The argument that a person`s income will not be taxed if he or she rejects or renounces U.S. citizenship because he or she claims to be exclusively a citizen of a state, and variations of that argument, have been officially identified as legally frivolous federal tax return items for purposes of the frivolous $5,000 tax return penalty imposed under Section 6702(a) of the Internal Revenue Code.  Overall, most Americans thought the new tax was a great idea. One taxpayer wrote to the Bureau of Internal Revenue: “I have intentionally omitted certain deductions that I might claim in order to have the privilege and pleasure of paying at least a small income tax.” Nevertheless, about 60 years later, the first income tax was levied in the United States to pay for the Civil War. At the end of the conflict, this tax was repealed, but it gave the federal government a taste of the revenue that income tax could generate. A new income tax was introduced in 1894, ostensibly to compensate for the loss of revenue due to reduced U.S. tariffs. The audience was not impressed. This tax was taken to the Supreme Court and declared unconstitutional in Pollock v. Farmers` Loan and Trust Co. Proponents of this demand argue that African Americans can claim a so-called “black tax credit” on their federal tax returns in compensation for slavery and other oppressive treatment of African Americans. A similar frivolous argument has been made that Native Americans are entitled to a credit on their tax returns as a form of redress for past repressive treatment.
The law: There is no provision in the Internal Revenue Code that allows taxpayers to claim a “Black Tax Credit” or an Indian Reparations Credit. It is a well-established legal principle that deductions and offsets are a matter of legislative pardon. See INDOPCO, Inc. v. Commissioner, 503 U.S. 79, 84 (1992); New Colonial Ice Co. v. Helvering, 292 U.S. 435, 440 (1934). Except as expressly provided in the Internal Revenue Code, no deductions or credits are permitted. The IRS warned taxpayers of the consequences of seeking refunds or other tax benefits based on frivolous tax credits.
Rev. Rul. 2004-33, 2004-1 B.C. 628; Communication 2010-33, 2010-17 I.R.B. 609. and in Reverend Rul. 2006-20, 2006-1 C.B. 746 and Notice 2010-33, 2010-17 I.R.B.
In 609, the IRS warned taxpayers against the frivolous nature of seeking exemption for Native Americans from federal income tax on the basis of an unspecified “Indian contract.” rEV.rUL. 2004-1C.B. Individuals who seek or assist others in obtaining refunds based on the Slavery Compensation Tax Credit will be prosecuted for violating federal tax laws. In addition, the United States has an injunction against a party suspected of violating tax laws. In such cases, Articles 7407 and 7408 provide for injunctive relief against taxpayers or promoters of abusive tax havens. Relevant case law: The income tax amendment, which has a considerable social and economic impact, was incorporated into the Constitution following a curious series of events that culminated in some political manoeuvring gone wrong. To counter the defeat, the administration drafted the 16th Amendment, which states that “Congress has the power to levy and levy taxes on income, from any source, without division among any state and without regard to a census or census.” The amendment was ratified in 1913 and removed legal obstacles to the establishment of an income tax. Not surprisingly, an income tax was levied later this year. The legislation was taken up before the Supreme Court. On January 24, 1916, the court ruled that income taxes were now legal due to constitutional amendments. Some tax protesters have blamed the U.S.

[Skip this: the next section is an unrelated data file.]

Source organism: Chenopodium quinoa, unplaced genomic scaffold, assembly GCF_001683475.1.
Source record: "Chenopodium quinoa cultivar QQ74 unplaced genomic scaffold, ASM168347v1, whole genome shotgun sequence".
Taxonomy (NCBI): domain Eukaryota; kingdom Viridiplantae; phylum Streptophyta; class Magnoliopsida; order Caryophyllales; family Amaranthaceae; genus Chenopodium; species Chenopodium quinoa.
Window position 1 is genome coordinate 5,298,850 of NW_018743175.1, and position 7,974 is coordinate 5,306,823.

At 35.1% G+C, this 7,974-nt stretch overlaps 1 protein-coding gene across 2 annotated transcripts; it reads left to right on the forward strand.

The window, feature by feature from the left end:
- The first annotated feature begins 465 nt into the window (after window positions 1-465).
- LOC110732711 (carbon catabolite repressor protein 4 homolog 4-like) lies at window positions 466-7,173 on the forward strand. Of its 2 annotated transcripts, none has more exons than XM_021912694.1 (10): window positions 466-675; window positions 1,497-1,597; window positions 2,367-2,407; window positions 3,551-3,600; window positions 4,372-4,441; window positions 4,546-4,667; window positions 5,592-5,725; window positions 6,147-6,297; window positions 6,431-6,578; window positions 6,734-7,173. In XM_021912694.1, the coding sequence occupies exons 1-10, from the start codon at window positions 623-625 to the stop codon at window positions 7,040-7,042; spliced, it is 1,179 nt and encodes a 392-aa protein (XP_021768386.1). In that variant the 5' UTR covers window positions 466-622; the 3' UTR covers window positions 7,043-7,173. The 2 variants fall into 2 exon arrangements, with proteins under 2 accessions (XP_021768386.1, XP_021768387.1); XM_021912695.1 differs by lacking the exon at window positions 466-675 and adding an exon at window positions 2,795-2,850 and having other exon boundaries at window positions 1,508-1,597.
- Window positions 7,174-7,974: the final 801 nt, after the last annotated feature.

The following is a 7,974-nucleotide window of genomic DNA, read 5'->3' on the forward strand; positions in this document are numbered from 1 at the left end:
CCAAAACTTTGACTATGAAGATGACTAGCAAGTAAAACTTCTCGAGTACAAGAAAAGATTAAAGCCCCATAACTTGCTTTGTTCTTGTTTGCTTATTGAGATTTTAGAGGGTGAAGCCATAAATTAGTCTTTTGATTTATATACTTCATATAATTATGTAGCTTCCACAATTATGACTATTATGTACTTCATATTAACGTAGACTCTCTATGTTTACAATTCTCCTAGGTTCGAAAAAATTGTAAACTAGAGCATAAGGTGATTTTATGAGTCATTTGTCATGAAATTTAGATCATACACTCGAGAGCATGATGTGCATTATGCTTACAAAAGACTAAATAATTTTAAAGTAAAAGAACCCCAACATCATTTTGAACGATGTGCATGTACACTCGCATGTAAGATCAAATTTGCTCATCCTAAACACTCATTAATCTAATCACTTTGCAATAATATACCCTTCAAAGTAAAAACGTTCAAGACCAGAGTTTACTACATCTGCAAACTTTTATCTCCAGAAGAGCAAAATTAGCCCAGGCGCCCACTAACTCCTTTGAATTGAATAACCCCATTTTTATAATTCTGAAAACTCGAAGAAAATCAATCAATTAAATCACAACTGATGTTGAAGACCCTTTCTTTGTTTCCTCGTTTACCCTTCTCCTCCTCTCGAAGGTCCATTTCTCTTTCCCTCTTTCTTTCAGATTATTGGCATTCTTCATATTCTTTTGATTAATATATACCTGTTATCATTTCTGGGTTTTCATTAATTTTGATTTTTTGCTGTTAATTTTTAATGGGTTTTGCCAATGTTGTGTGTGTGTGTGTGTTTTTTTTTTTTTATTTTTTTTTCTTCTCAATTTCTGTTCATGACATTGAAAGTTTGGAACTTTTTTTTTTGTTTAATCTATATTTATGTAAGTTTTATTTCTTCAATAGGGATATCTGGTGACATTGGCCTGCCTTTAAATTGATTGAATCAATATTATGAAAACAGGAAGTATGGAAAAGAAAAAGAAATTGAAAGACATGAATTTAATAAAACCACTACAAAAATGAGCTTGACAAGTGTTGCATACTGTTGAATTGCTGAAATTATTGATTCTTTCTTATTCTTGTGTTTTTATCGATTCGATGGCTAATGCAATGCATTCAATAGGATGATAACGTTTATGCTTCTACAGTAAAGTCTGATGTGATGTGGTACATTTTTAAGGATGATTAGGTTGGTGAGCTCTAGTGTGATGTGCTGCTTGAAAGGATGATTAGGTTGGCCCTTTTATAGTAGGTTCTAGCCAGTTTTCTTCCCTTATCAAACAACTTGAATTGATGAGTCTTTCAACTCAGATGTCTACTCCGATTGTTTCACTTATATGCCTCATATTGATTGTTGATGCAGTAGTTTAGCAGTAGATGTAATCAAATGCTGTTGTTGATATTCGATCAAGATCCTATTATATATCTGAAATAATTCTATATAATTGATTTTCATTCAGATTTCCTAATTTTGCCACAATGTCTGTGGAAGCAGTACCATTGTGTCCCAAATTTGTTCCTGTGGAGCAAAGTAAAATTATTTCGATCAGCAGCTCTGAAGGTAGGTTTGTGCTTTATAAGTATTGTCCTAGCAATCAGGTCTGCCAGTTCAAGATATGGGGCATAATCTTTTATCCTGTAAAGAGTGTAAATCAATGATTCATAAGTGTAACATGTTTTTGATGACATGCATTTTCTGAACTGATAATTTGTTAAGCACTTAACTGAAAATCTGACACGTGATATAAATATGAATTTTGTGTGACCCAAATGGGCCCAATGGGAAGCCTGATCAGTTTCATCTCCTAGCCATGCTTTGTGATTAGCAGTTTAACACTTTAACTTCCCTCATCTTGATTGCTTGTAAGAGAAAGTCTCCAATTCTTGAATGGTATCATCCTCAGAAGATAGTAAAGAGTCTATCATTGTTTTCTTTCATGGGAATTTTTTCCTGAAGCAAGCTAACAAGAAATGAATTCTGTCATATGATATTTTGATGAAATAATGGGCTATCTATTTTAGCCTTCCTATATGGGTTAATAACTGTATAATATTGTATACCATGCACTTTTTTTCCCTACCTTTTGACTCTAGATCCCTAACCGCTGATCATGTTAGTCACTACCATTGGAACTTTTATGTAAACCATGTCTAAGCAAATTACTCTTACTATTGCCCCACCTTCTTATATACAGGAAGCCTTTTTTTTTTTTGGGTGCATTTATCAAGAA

Supreme Court`s decision in Eisner v. Macomber for the theory that wages are not taxable, or for the theory that dividends are not taxable.  The case involved a stock dividend on shares, which was essentially equivalent to a share split, as opposed to a cash dividend on shares. With such a “dividend”, the shareholder receives nothing and does not realize any added value. For example, if a shareholder owns 100 shares worth $4 per share, the total value is $400. For example, if the company declares a “two-for-one” stock dividend that is essentially similar to a stock split (and the company does not distribute money or other property), the shareholder now has 200 shares worth $2 each, which is still worth $400 – meaning no appreciation and no income. The cake is always the same size – but it is cut into several pieces, each piece being proportionally smaller. This material, which is supposed to be a quotation, does not appear at all in the text of the case. Moreover, the words “wages” and “salaries” do not appear anywhere in the text, and there is no ruling in this case that federal income tax laws apply only to “businesses.” The Colonial Pipeline case was actually about Louisiana`s corporate income tax, not a federal tax. The validity of the Louisiana franchise tax in this case was upheld by the U.S. Supreme Court. In the case of the Colonial Pipeline, no issue related to the validity or applicability of federal income tax was raised, mentioned or decided by the Supreme Court.